PARENTS
05/29/2019 16:57 EDT | Updated 05/30/2019 15:11 EDT

B.C. Women Who Donated Breast Milk To A Mom In Need Say She Sold It For Profit

It's a good reminder not to buy that "liquid gold" online.

JGI/Jamie Grill via Getty Images
Dozens of moms in a B.C. Facebook group say they donated breast milk to a woman who, it turns out, was then selling it.

It’s called “liquid gold” for a reason.

Breast milk contains antibodies and other immune-boosting ingredients, is easy on a baby’s digestive system, and should give a baby all the nutrients it needs for about the first six months of its life.

It can also be a pain to extract, taking on average about 15 minutes to pump per session. So, moms who are able to produce enough liquid gold to keep some in storage don’t typically give it away unless another mom or baby is really in need of it.

Dozens of Vancouver-area moms who donated their breast milk to a woman who said she needed it for her child are fuming that she’s allegedly been selling it for profit.

The issue came to light when a mom in the Facebook group Human Milk For Human Babies - British Columbia claimed the woman tried to sell some of the group’s donated milk to her for $1 per ounce.

After investigating, the Facebook group, which is an open bulletin board for altruistic breast milk donations and requests followed by more than 3,400 people, banned the woman at the centre of the scandal, saying she admitted she did it.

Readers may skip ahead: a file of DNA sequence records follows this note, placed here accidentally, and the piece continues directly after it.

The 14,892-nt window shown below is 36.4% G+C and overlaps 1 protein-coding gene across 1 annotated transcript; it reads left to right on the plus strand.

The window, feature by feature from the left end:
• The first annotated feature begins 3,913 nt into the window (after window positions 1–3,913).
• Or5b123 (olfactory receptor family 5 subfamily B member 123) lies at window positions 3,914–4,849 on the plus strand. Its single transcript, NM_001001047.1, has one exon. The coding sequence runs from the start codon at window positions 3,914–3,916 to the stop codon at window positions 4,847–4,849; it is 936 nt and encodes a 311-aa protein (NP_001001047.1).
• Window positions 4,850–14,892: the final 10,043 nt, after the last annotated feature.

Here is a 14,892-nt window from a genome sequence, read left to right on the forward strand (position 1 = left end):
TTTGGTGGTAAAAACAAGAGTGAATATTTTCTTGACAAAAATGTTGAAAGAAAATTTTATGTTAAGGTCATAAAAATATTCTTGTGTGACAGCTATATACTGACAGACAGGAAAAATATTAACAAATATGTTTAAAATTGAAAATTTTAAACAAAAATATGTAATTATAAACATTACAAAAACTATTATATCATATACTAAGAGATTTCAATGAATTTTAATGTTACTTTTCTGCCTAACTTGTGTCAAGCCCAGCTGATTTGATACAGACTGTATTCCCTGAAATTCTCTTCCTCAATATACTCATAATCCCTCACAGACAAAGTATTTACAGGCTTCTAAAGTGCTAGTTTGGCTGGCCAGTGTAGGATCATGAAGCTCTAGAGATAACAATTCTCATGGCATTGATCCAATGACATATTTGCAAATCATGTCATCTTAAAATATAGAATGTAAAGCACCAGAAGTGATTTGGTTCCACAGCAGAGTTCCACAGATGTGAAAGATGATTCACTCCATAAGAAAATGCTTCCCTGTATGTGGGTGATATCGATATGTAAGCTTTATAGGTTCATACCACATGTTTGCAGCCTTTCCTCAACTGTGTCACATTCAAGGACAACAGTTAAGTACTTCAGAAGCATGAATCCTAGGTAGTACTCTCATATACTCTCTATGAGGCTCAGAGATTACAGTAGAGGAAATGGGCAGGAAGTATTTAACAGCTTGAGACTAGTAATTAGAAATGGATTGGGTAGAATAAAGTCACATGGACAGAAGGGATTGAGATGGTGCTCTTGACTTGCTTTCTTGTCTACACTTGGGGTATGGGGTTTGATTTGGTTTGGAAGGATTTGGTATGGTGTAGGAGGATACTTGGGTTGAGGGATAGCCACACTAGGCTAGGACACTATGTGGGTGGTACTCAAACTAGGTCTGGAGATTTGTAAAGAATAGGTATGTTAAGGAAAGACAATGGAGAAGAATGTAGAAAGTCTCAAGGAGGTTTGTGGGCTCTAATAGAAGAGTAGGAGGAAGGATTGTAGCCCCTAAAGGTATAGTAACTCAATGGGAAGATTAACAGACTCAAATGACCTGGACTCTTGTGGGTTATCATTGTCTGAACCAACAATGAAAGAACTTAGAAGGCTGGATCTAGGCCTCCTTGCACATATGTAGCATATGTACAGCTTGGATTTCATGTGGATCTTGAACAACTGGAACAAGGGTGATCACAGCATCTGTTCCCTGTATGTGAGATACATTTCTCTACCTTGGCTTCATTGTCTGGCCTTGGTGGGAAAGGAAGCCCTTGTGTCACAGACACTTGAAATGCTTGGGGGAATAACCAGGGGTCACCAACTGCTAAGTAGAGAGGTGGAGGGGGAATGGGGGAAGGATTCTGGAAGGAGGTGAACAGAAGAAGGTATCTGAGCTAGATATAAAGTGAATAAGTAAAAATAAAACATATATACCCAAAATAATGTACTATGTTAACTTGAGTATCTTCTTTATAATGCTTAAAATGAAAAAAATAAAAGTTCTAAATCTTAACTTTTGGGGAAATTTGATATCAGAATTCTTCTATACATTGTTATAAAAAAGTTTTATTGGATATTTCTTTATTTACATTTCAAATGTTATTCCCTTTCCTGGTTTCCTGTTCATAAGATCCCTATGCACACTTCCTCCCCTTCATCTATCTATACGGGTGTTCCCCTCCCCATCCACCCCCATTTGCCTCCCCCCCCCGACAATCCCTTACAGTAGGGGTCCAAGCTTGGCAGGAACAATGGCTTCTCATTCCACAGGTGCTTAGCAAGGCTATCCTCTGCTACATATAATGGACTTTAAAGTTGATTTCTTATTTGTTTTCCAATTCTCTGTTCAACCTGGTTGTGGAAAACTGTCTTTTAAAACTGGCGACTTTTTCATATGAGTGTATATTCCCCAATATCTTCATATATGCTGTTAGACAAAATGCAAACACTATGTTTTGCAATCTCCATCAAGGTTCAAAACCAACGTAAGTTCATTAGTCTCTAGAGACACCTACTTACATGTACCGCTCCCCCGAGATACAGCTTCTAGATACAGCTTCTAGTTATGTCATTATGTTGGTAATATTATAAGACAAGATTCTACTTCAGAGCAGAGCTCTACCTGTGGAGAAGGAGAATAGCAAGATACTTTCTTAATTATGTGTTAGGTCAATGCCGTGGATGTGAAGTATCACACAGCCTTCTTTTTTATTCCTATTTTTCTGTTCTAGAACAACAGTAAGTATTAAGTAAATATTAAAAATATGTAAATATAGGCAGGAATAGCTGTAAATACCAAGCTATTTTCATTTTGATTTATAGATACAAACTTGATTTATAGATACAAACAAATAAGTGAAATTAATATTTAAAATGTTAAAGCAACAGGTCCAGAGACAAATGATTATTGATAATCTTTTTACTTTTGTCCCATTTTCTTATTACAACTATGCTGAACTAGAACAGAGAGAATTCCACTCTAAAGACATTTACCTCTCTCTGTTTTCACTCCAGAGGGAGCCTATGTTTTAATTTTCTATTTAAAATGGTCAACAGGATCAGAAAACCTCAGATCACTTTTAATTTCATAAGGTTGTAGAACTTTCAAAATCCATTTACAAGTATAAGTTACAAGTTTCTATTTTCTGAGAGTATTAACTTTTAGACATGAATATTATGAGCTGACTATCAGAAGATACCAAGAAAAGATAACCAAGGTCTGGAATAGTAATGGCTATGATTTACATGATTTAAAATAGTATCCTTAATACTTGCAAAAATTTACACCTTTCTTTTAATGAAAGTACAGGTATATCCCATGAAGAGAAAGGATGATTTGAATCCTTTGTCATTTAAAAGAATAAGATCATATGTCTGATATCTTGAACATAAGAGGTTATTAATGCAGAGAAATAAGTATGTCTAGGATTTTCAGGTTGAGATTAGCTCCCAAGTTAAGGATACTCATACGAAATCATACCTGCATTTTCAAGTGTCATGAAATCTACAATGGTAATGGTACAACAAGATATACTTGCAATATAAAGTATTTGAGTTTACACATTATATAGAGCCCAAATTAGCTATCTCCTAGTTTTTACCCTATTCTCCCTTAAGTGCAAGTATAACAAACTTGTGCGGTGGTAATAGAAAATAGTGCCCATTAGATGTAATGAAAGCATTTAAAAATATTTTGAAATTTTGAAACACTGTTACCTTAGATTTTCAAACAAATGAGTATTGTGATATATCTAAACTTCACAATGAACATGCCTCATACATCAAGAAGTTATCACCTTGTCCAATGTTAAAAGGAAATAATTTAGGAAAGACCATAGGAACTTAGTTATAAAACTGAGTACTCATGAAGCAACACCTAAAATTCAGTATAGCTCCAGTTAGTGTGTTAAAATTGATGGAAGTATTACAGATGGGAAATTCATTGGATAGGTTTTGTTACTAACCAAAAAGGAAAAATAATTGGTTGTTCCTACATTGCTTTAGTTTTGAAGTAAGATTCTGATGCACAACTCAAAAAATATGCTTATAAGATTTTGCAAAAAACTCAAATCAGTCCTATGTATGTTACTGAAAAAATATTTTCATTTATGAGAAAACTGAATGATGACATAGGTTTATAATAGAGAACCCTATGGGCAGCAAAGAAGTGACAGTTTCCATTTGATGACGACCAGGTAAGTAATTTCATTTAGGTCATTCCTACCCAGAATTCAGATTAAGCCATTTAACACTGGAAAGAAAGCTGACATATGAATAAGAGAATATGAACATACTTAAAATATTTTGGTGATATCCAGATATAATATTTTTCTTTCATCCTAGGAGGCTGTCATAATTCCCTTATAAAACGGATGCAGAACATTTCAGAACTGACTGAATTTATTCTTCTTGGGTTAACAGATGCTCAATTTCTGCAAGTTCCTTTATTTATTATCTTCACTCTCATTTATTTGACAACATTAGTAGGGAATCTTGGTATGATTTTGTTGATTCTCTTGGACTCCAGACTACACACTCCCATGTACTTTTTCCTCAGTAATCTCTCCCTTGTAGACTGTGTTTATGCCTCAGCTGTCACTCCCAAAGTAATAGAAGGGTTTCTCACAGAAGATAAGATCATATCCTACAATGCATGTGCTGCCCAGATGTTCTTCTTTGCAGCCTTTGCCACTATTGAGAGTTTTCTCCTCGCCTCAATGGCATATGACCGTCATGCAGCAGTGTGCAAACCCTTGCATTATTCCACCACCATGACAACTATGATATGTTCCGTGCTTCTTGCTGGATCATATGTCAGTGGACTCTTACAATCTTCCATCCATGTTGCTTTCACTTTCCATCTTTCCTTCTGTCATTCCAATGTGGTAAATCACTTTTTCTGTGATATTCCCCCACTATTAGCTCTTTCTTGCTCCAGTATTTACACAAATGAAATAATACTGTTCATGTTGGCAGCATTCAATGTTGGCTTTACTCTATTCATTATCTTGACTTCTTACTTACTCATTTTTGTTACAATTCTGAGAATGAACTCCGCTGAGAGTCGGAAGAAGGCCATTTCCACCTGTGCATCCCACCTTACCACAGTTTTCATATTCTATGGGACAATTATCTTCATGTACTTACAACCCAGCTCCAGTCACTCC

WATCH: This donor has been pumping for four years straight. Story continues below.

One woman shared photos of texts she exchanged with the woman in question, which she alleges show the woman confessing and apologizing.

“She admits it was milk received for free through this page. We have banned her but that doesn’t stop her from PMing people. And once again we STRONGLY recommend never buying milk as you never know whose milk it is or if it is even breastmilk,” the admin post reads.

Several dozen women responded that they have donated breast milk to her in the last few years.

“I feel terrible. I have been donating my milk to her, around 80 bags of 6 oz each, it is about 480 oz!! I feel depressed now...,” one woman wrote on the Facebook post warning people to stop donating to her.

Facebook